Theyíre gathering suggestions right now, and theyíre going to be having a meeting in Rockford, Ill., to decide what changes in the format might be necessary for next year.


Whoís impressed you the most?

Probably the person whoís helped me the most, Aleta Sill. She has a great deal of experience and knowledge about her equipment, and she can make recommendations.


Did you approach her for help?

Yes, I had to approach her. She is the person who works for Ebonite out there. There arenít many ball reps out there right now, so you have to get some of the players who are on staff and talk to them about equipment if youíd like to get a ball or something.


Have you spoken to other players?

Kim Adler is with Brunswick, and Iíve also spoken to Cindy Coburn[-Carroll]. Itís very hard to get a Brunswick ball out there if youíre not a regular touring player whoís making the finals regularly. Itís a lot easier from some of the other ball companies.

Most of the girls are much better players than what you just see on TV. It doesnít show you their whole game and how versatile they are. Theyíre much more impressive when you see them week after week playing on different shots.


Whatís it like now bowling on a house condition?

Last week, I struggled in Pittsburgh, and I came home early and was able to bowl in my league at Falls Church. First, I was thinking that my game was pretty messed up because Iím not scoring very well on tour, and then I came home and picked up my regular ball that normally works well at Falls Church and I shot 679 for my three games. It was so easy, whereas a lot of times Iíve struggled at Falls Church.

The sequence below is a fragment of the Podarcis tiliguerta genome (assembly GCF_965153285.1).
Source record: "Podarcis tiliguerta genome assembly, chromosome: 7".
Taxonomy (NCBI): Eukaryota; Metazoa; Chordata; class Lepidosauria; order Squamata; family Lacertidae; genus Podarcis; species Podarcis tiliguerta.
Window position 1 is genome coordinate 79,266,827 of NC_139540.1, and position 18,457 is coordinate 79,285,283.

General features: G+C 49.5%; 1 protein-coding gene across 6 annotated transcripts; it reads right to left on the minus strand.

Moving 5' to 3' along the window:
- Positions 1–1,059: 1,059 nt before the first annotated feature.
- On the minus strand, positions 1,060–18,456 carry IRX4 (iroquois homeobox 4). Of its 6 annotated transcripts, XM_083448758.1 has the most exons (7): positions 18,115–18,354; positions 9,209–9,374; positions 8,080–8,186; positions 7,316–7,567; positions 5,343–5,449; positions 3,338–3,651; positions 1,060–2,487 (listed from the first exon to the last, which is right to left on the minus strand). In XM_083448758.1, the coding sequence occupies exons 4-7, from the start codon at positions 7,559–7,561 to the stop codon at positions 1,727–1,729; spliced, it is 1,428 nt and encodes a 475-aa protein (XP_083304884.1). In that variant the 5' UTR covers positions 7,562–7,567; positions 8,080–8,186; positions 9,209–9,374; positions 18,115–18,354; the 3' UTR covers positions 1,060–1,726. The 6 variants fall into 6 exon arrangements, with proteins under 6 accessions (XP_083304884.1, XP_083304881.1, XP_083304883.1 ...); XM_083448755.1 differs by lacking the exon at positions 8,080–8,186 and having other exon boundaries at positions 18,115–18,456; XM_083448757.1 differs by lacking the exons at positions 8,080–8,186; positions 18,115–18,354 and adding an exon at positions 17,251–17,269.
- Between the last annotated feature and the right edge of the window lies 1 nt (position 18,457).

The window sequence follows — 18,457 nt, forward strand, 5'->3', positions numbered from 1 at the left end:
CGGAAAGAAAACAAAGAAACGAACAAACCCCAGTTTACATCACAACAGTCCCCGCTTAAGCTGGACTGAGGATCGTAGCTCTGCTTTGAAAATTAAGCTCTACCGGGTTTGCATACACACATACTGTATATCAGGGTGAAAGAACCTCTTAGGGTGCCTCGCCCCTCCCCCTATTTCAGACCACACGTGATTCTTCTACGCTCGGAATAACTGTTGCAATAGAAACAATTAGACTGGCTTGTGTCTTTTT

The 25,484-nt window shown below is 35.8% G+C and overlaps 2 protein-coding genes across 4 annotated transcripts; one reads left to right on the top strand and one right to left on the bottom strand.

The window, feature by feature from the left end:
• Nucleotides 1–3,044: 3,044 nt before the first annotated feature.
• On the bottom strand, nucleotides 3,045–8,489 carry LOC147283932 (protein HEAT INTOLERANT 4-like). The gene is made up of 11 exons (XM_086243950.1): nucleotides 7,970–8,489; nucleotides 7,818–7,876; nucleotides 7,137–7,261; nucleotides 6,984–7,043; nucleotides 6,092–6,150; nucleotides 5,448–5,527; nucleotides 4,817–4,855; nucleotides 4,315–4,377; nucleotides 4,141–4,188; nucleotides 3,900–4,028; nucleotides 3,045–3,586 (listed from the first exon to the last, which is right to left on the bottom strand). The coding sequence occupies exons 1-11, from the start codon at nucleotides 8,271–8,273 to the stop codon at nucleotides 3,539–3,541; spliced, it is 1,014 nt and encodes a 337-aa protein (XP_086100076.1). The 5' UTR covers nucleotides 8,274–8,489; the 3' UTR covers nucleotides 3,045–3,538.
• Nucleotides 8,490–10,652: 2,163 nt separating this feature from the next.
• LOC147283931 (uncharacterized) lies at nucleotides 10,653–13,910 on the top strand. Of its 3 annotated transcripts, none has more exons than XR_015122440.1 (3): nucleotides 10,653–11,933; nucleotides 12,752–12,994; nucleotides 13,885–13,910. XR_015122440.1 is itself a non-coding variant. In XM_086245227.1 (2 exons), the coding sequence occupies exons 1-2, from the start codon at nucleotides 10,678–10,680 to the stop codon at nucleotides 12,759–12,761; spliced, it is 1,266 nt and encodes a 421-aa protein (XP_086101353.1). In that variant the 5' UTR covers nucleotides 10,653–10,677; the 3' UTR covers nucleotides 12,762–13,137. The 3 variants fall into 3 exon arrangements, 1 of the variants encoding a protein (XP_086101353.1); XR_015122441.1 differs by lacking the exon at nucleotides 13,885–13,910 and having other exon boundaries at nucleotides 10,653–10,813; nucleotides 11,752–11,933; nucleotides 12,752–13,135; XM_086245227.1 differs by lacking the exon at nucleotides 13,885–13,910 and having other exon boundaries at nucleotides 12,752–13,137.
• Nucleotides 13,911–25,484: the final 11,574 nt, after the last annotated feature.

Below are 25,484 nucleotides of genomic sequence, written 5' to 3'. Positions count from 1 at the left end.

But now I know my game has really moved up, and itís gotten much better. Itís just a matter of having the right ball in your hands to meet the condition, and thatís what I had. It was much easier to come home and bowl at Falls Church than it is to go out on tour and bowl on those conditions. The house conditions are much easier.


How have people reacted to you since your election to the WDCAWBA Hall of Fame?

Not much different. I had some negativity towards that. A lot of people felt that Iím too young to have been inducted. However, some people were very nice and congratulated me.


Can you envision yourself a full-time touring player?

Iím hoping to do this for a whileóthat would be like a dream come true. Iíve spent the last 12 years of my life working at jobs in offices where Iíve worked in the accounting field and worked on defense contracts, doing the marketing, but this is something that I really enjoy.

If thereís any way that I can make a living doing something that I enjoy this much, thatís the way Iíd like to spend possibly the next 15 years of my life, and with the help of a sponsor, Iíve finally been given the opportunity to do that. ē